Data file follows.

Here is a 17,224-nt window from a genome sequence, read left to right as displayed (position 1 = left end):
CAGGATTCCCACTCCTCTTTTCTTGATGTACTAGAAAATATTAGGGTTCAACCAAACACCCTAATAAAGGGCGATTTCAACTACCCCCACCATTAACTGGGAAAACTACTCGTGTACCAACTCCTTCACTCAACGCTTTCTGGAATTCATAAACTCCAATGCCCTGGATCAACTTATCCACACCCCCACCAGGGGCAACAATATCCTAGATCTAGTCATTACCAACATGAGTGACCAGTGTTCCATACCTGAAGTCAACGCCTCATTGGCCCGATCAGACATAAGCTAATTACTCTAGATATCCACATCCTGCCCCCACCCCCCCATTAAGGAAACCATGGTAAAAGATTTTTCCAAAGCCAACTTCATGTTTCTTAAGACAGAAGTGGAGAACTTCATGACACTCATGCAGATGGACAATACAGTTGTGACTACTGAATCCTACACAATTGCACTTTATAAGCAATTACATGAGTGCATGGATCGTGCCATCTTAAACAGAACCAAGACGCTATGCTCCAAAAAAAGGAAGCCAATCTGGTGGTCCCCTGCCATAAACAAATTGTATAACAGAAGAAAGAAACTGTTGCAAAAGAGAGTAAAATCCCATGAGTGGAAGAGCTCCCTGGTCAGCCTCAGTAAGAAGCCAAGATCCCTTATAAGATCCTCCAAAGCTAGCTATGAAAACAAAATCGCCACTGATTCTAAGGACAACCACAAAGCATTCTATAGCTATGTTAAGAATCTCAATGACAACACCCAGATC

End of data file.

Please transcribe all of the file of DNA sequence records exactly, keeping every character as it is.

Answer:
Here is a 17,224-nt window from a genome sequence, read left to right as displayed (position 1 = left end):
CAGGATTCCCACTCCTCTTTTCTTGATGTACTAGAAAATATTAGGGTTCAACCAAACACCCTAATAAAGGGCGATTTCAACTACCCCCACCATTAACTGGGAAAACTACTCGTGTACCAACTCCTTCACTCAACGCTTTCTGGAATTCATAAACTCCAATGCCCTGGATCAACTTATCCACACCCCCACCAGGGGCAACAATATCCTAGATCTAGTCATTACCAACATGAGTGACCAGTGTTCCATACCTGAAGTCAACGCCTCATTGGCCCGATCAGACATAAGCTAATTACTCTAGATATCCACATCCTGCCCCCACCCCCCCATTAAGGAAACCATGGTAAAAGATTTTTCCAAAGCCAACTTCATGTTTCTTAAGACAGAAGTGGAGAACTTCATGACACTCATGCAGATGGACAATACAGTTGTGACTACTGAATCCTACACAATTGCACTTTATAAGCAATTACATGAGTGCATGGATCGTGCCATCTTAAACAGAACCAAGACGCTATGCTCCAAAAAAAGGAAGCCAATCTGGTGGTCCCCTGCCATAAACAAATTGTATAACAGAAGAAAGAAACTGTTGCAAAAGAGAGTAAAATCCCATGAGTGGAAGAGCTCCCTGGTCAGCCTCAGTAAGAAGCCAAGATCCCTTATAAGATCCTCCAAAGCTAGCTATGAAAACAAAATCGCCACTGATTCTAAGGACAACCACAAAGCATTCTATAGCTATGTTAAGAATCTCAATGACAACACCCAGATC